When you log onto Facebook or Twitter, do you realize that perhaps hundreds if not thousands of companies have access to your private information that can include your buying habits, preferences, histories and even financial information? It’s an age-old worry that the Internet is full of stalkers and night-mongers who steal our private information while we are asleep or unaware. But is it really worth worrying about? Is it really conclusive?
Although the world wide web has come a long way since its popularity inception, there are still some risks that we all take when we sign on to our favorite websites and chat rooms. But really, who are the people that we are chatting with and making business deals with? Do we really know if there are legitimate companies doing legitimate business if they are over thousands of miles from us…or even in our own neighborhoods?
Privacy issues are a major concern for businesses who market their primary product or service over the Internet. The ease and convenience of doing business is inviting, but as a company you must first win the confidence and trust of your buying audience before they will do business with you. And, if you are visibly active on social networking sites, you have to do a little extra hand-holding to ensure the customer that you do want them for more than their money…or they will flee quickly.
The American Civil Liberties Union (ACLU), a U.S. based company located in New York, takes great strides in helping to ensure citizens their freedom and choice of freedom as they live their lives, work on jobs, and interact socially, especially on social networking sites. As early as last year, one of ACLU’s avid spokespersons for privacy spoke out on the issue as it faced the Senate Commerce Committee:
“Anything we do on the Internet, everything we read, everything we see – all of it is available for unwanted scrutiny with deep packet inspection. Internet service providers can access a complete record of Americans’ transactions including our search terms, the pop up ads that appeal to us, the stories we read, the blogs we visit and post to, and anyone we’re associated with on the Internet. Without clear guidance from Congress, all of that information can be reviewed by ISPs and might be sold to advertisers or turned over to the government. Until Congress explicitly establishes what records ISPs may collect, with whom and under which circumstances they may shared, and severe penalties for non-compliance, Internet users will have no online privacy. (source)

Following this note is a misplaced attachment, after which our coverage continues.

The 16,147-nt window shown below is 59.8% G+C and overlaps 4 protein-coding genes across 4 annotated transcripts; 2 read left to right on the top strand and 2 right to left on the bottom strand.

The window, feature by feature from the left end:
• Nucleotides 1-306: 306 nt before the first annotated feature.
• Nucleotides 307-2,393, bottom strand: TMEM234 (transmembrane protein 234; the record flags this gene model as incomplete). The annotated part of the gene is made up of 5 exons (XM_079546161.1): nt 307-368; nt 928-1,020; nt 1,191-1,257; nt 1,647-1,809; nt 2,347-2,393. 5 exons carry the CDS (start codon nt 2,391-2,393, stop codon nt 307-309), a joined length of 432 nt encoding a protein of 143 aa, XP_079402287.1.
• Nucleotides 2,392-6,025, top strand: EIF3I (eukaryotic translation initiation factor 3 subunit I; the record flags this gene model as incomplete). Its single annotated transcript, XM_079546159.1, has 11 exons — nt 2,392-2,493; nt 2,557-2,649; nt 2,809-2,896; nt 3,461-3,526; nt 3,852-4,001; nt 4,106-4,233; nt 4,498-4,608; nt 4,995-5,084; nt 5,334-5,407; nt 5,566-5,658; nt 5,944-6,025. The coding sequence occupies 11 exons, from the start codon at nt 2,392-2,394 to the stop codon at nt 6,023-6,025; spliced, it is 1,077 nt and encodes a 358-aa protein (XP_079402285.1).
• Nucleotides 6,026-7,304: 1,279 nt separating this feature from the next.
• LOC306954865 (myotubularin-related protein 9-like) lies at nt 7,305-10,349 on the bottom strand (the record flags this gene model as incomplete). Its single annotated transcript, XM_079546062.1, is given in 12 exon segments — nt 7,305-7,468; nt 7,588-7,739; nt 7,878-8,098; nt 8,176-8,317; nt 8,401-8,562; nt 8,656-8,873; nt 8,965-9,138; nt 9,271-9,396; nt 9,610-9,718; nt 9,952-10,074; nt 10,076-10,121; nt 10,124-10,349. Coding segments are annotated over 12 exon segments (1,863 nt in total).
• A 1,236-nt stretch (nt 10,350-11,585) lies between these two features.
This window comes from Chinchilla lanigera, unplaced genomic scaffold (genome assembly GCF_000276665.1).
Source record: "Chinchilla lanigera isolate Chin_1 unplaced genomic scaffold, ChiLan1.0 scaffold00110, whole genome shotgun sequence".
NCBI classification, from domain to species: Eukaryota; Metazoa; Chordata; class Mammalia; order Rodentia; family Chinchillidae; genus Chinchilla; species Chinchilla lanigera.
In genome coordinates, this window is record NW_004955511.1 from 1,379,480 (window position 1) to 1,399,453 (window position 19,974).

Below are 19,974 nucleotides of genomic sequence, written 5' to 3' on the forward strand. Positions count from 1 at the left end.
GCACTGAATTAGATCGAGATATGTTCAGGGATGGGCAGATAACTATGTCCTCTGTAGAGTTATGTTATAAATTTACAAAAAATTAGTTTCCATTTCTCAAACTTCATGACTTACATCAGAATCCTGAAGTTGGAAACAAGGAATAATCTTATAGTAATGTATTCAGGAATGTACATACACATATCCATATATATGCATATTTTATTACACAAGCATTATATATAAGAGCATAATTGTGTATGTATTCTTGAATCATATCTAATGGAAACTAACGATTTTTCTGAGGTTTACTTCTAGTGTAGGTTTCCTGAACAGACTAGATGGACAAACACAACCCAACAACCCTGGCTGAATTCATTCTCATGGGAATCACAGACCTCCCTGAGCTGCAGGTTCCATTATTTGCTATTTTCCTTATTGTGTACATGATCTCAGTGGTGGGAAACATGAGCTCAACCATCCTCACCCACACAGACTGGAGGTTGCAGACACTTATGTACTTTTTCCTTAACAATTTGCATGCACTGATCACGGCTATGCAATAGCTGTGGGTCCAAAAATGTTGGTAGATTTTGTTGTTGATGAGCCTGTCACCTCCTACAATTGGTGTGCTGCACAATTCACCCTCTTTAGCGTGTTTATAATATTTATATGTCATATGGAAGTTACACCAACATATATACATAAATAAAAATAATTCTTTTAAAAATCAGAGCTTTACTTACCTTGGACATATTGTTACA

What is Alright?<
However, social networking sites like Facebook and MySpace really aren’t any different than companies either when it comes to mining and gathering information on consumers. Just because surfers choose to partake within a social site doesn’t mean they are agreeing for their information to be shared and stored, does it. NO! Privacy disclosures exist on most reputable, business websites, and social networking shouldn’t be any different.
This article written by Computerworld discusses the ramifications that social network sites incur when they disregard the privacy requests that people want and expect from social sites. Aside from the legal issues, there are the trust issues that are there concerning would-be customers, and then there are also questions of whether or not some pieces of information are acceptable to mine…while others are not.
What do you think is acceptable in doing business online and via social networking? Should some information be off limits while other information is ok to share? What works for your business industry?
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